Protein Shakes for Kids – Are they Safe?

Protein Shakes for Kids - Are they Safe?

Protein is one of the big three when it comes to diet, along with carbohydrates and fats. There are several important sources of protein, both vegetarian and non-vegetarian, that make part of a balanced diet. Protein shakes are a quick way of providing the daily required amounts to your growing child, but they come with a few caveats. This article will help you understand them.


Can Children Have Protein Shakes

Is it safe to give a child protein shake? This is an often asked question by parents concerned about their children’s diets. Young kids are naturally lean, so there is nothing to be worried about. Besides, a healthy diet is more than sufficient to provide all the necessary nutrients, for example, protein-rich foods include chicken, eggs, legumes, milk products, and so on. To put it plainly, protein shakes are not essential at all. But if you feel like your child is not getting the required amount of dietary protein from daily food, there are a few options. You can find protein shakes in the form of ready-to-drink liquids or powders which can be mixed with water or milk.


Daily Protein Requirements for a Child

Children require far lesser protein than adults do. Research shows that very young children, that is between the ages of one and three, need around 15 grams of protein per day. Children between the ages of nine and thirteen need approximately 35 grams of protein a day. When it comes to adolescents, the need varies by sex, with boys requiring 53 grams of protein and girls requiring 46 grams of protein per day.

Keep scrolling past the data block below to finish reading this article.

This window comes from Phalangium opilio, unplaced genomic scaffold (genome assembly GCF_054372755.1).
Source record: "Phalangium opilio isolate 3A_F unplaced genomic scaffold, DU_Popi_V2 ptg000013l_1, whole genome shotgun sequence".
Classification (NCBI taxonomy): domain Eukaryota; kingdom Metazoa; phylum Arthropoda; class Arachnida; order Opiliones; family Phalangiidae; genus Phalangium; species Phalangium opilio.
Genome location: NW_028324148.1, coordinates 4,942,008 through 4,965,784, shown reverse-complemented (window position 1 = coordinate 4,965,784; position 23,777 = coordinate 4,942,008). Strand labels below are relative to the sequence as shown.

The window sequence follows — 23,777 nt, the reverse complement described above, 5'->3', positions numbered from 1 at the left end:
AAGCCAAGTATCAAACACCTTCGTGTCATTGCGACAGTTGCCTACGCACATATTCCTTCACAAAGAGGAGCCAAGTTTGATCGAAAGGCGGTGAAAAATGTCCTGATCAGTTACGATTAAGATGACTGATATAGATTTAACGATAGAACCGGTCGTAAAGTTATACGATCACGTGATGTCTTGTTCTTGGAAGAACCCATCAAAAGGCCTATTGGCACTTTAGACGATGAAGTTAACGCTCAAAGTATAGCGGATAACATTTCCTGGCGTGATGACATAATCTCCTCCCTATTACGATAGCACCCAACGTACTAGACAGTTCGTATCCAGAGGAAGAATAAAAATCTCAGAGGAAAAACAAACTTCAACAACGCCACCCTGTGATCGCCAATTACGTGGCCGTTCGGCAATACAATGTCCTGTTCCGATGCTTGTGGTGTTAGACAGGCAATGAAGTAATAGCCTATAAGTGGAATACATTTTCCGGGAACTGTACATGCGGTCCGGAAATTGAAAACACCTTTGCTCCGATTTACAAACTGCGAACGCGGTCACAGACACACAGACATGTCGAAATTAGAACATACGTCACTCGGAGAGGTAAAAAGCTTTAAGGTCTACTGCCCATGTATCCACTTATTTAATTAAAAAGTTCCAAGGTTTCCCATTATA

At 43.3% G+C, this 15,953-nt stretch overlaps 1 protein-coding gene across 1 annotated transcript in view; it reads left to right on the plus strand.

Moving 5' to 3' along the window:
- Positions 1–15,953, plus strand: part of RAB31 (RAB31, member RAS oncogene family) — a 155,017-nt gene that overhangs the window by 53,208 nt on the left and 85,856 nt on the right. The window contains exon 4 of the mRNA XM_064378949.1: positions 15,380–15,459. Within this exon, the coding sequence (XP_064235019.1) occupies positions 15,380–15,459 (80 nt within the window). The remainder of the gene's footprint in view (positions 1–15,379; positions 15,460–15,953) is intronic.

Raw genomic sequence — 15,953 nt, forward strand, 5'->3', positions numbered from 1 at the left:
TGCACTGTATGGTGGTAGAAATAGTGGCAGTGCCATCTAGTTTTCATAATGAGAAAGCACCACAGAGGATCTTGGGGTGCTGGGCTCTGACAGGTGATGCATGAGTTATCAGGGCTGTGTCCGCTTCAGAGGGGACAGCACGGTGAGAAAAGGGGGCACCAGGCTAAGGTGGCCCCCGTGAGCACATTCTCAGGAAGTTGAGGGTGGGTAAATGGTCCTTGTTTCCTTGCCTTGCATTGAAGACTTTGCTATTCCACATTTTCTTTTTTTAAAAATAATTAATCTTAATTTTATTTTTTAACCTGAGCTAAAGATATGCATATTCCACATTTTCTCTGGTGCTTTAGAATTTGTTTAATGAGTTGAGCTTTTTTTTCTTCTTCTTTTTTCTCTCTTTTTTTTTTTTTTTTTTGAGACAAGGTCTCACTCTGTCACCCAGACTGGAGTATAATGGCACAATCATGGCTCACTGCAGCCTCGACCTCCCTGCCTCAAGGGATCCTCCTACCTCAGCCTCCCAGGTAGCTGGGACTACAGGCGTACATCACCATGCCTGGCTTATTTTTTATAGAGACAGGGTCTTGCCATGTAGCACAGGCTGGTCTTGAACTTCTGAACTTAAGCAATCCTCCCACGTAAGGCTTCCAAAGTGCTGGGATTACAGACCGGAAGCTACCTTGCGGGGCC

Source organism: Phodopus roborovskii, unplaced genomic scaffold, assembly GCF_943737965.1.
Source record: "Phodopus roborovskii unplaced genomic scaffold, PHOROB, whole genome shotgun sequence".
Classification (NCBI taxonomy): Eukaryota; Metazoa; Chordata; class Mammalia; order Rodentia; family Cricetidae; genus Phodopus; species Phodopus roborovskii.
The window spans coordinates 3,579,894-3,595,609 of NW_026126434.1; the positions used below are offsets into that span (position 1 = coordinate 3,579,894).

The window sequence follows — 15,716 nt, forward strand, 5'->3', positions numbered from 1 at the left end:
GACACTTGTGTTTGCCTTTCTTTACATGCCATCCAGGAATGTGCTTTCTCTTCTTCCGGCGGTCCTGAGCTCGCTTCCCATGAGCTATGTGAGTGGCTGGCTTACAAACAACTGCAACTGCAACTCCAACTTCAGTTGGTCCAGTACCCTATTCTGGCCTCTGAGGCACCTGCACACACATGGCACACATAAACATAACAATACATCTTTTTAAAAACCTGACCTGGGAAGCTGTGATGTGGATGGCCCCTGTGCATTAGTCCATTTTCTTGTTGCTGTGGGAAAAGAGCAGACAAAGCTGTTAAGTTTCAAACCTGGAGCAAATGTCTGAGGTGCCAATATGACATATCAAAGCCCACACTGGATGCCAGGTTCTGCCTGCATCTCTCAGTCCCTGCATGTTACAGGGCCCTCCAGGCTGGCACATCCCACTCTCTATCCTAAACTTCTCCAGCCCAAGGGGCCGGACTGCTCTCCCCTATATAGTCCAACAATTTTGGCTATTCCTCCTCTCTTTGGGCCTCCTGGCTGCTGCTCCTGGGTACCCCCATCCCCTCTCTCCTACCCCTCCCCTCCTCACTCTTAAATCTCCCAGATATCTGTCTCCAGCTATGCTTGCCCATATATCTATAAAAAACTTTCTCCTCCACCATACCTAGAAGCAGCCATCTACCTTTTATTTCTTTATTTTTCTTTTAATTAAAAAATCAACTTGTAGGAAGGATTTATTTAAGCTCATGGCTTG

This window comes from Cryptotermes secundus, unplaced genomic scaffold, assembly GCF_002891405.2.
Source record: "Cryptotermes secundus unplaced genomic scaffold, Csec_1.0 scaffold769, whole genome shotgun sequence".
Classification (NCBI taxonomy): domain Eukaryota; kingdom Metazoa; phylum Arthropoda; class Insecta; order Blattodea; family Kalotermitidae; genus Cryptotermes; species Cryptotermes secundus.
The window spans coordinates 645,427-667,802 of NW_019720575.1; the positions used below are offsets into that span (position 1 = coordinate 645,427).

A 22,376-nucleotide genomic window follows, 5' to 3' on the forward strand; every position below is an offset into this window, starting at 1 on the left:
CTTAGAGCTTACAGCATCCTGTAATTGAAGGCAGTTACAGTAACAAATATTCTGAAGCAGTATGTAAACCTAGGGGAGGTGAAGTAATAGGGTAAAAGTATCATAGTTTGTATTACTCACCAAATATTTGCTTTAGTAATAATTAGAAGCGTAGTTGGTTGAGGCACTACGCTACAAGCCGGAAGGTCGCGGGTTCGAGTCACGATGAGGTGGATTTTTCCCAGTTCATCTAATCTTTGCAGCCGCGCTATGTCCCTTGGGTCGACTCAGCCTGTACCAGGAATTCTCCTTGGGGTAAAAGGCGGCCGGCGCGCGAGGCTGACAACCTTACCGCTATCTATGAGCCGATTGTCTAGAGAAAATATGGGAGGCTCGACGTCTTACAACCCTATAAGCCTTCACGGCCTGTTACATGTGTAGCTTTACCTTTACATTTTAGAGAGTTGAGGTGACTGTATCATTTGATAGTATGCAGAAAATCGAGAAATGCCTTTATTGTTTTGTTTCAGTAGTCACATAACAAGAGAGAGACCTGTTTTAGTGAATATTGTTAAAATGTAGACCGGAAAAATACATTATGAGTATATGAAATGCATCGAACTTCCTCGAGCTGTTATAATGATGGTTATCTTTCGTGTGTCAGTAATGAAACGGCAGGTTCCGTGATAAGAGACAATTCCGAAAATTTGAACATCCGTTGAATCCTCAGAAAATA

Some health standards suggest that teenagers might need more protein than even adults as they are going through growth spurts at the time. Overall your child should be receiving around ten to thirty-five per cent of their total daily amount of calories every day, in order to promote health, metabolism and muscular growth.

Types of Protein Shakes

Market protein shakes come in a variety of flavours, including strawberry, cookies and cream, chocolate, vanilla and so on. You can also mix the protein powders with fruit smoothies or milkshakes and make your own unique combinations. Most commercial powders are milk-based, that is whey protein or plant-based, that is soy protein. Please ensure that your child is not allergic to any of the ingredients found in these shakes. Further, ensure that the protein powders have low levels of sugar and high amounts of protein before buying them for your little one.

Boy making protein shake

Can You Use Protein Shakes as a Meal Replacement for Kids

Proteins are essential in constructing the framework of the body in the form of muscles and tissues. They are also important in carrying oxygen in the blood, countering pathogenic infections, stimulating chemical reactions, and so on. Due to their importance, you might be willing to supplement your children’s diets with protein shakes, especially if your kids are picky or play a lot of sports. However, being reliant on these shakes as protein sources will not be healthy for your child. This is because whole foods have a host of other important nutrients that they will be missing out on if shakes are used as meal replacements.